Davao Today

DAVAO CITYPeers of the slain AH1N1 doctor expressed alarm that the extrajudicial killings in the country no longer spare doctors and health workers giving services to the poor.

Dr. Jean Lindo, the chair of the doctors group Rx for Peace, said the death of Dr. Rogelio Bong Peera, an epidemiologist of the Department of Health (DOH) actively involved in the campaign against AH1N1, is a big loss not only to his family but to all people in the region already suffering from lack of access to affordable medicines and the services of committed health professionals.

We grieve over the unacceptable loss, Lindo said. Dr. Peera was an epidemiologist in charge of monitoring the AH1N1 virus, Lindo said. Amidst the exodus of doctors out of the country, he was among the few who opted to stay. But what did he get? He got killed in return.

Lindo said the killing of Peera has raised the concerns of their colleagues over the safety of six other physicians identified in the military Order of Battle (OB) list earlier leaked by Bayan Muna Rep. Satur Ocampo to the media. The six physicians named in the list included Dr. Ruben Robillo, Dr. Jose Lacuesta, Dr. Shalom Lorezana, Dr. Eugene Nalian, Dr. Rey Lasaka.

Major General Reynaldo Mapagu, commanding officer of the 10th ID, however, said no such list existed and that it was only a concoction of Ocampo. Ocampo refused to disclose the name of the soldier who gave the power point document to him.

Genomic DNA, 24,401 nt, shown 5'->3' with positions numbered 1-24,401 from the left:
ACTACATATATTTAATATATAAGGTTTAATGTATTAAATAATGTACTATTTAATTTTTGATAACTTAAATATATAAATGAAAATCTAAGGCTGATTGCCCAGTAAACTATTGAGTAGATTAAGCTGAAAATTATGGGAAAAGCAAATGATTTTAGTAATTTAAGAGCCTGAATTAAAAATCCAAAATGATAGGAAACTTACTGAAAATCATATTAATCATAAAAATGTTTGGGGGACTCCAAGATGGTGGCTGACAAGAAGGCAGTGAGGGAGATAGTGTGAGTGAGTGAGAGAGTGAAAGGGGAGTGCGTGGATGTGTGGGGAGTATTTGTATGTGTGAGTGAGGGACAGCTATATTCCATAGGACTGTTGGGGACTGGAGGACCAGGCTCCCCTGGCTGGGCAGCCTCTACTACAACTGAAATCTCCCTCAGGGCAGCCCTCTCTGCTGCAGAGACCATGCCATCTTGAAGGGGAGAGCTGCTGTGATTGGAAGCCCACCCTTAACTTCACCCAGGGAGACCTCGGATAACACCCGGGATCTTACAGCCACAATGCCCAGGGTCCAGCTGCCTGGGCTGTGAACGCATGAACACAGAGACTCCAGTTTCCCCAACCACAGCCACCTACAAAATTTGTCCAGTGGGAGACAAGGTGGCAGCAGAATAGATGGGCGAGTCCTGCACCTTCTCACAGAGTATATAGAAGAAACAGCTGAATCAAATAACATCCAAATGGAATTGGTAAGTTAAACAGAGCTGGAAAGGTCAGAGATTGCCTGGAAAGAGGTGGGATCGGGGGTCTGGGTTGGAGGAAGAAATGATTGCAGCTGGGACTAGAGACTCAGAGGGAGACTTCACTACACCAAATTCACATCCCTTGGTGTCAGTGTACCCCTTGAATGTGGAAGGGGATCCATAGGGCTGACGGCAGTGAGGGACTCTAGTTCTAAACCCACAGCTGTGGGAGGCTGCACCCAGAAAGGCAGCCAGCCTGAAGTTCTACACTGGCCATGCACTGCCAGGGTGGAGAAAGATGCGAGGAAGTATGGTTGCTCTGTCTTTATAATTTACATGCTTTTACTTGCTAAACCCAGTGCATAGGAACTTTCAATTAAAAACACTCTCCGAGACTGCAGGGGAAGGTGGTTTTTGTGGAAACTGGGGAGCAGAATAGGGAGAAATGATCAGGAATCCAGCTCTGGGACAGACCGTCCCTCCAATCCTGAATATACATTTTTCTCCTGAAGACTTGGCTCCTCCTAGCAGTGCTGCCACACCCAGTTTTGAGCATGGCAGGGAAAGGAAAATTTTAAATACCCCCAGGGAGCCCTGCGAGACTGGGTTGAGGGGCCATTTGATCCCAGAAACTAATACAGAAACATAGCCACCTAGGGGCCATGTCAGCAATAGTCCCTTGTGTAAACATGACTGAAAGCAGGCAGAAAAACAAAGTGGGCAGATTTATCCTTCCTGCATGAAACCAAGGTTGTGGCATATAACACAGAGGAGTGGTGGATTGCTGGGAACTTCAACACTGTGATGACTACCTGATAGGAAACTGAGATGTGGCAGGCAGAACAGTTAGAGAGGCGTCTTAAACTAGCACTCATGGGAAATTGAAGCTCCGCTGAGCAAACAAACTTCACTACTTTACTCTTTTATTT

Lindo said the Philippine Medical Association (PMA) plans to call a meeting with the Armed Forces of the Philippines (AFP) to clarify whats on the document.

Unidentified gunmen killed Peera on his way home on Wednesday after he fetched his 15 year old child. He was a Board member of the United Integrated Health Services Foundation Incorporated (UIHSFI), a group of health professionals included in the list. He was also a council member of the Bagong Alyansang Makabayan (Bayan), another group identified in the list.

Aside from being a government doctor, Peera was active in opposing government programs that could limit peoples access to health, including the privatization of government hospitals and the streamlining of government bureaucracy that limits the number of health workers. Dr. Peera was also one of the few doctors trained to handle and monitor possible outbreaks of AH1N1, dengue, malaria and other diseases known to afflict depressed communities. We have not known him to have enemies, Lindo said, He was a level headed individual.

His work as epidemiologist brought him to the communities where the people are, said Robillo. Its so ironic that such a peace-loving individual died so violently. If this is a warning for us, health workers, I dont think this particular activity will work. Were not cowed down just because of the killing, said Robillo, whose name was on the list. Our commitment is to the communities and the underprivileged. That is our oath,” he said. “No amount of political killing can stop us from doing our work.

“It (the killing) is a violation of the international humanitarian law,” said Lindo. “We are physicians and are non combatants, we are only engaged in saving lives.” (Germelina A. Lacorte/

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